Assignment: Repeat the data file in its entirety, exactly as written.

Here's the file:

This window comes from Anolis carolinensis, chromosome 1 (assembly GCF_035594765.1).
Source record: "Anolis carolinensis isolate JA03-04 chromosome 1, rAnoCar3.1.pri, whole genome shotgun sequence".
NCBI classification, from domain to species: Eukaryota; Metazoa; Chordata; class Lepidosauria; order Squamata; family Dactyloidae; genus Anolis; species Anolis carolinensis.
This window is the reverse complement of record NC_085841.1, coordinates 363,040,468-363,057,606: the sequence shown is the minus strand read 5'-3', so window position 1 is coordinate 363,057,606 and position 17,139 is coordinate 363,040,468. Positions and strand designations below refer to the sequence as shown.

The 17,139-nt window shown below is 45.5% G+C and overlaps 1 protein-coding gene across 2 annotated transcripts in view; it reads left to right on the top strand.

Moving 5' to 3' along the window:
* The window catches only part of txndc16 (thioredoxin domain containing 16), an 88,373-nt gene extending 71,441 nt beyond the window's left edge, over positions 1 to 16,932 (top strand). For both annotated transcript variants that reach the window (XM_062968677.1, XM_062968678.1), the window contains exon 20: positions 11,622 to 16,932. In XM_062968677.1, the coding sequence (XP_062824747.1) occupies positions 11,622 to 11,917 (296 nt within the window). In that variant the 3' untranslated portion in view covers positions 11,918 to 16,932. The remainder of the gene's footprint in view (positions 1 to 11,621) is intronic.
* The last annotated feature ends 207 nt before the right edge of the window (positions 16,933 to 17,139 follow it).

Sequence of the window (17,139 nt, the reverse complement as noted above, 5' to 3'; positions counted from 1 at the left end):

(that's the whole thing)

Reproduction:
This window comes from Anolis carolinensis, chromosome 1 (assembly GCF_035594765.1).
Source record: "Anolis carolinensis isolate JA03-04 chromosome 1, rAnoCar3.1.pri, whole genome shotgun sequence".
NCBI classification, from domain to species: Eukaryota; Metazoa; Chordata; class Lepidosauria; order Squamata; family Dactyloidae; genus Anolis; species Anolis carolinensis.
This window is the reverse complement of record NC_085841.1, coordinates 363,040,468-363,057,606: the sequence shown is the minus strand read 5'-3', so window position 1 is coordinate 363,057,606 and position 17,139 is coordinate 363,040,468. Positions and strand designations below refer to the sequence as shown.

The 17,139-nt window shown below is 45.5% G+C and overlaps 1 protein-coding gene across 2 annotated transcripts in view; it reads left to right on the top strand.

Moving 5' to 3' along the window:
* The window catches only part of txndc16 (thioredoxin domain containing 16), an 88,373-nt gene extending 71,441 nt beyond the window's left edge, over positions 1 to 16,932 (top strand). For both annotated transcript variants that reach the window (XM_062968677.1, XM_062968678.1), the window contains exon 20: positions 11,622 to 16,932. In XM_062968677.1, the coding sequence (XP_062824747.1) occupies positions 11,622 to 11,917 (296 nt within the window). In that variant the 3' untranslated portion in view covers positions 11,918 to 16,932. The remainder of the gene's footprint in view (positions 1 to 11,621) is intronic.
* The last annotated feature ends 207 nt before the right edge of the window (positions 16,933 to 17,139 follow it).

Sequence of the window (17,139 nt, the reverse complement as noted above, 5' to 3'; positions counted from 1 at the left end):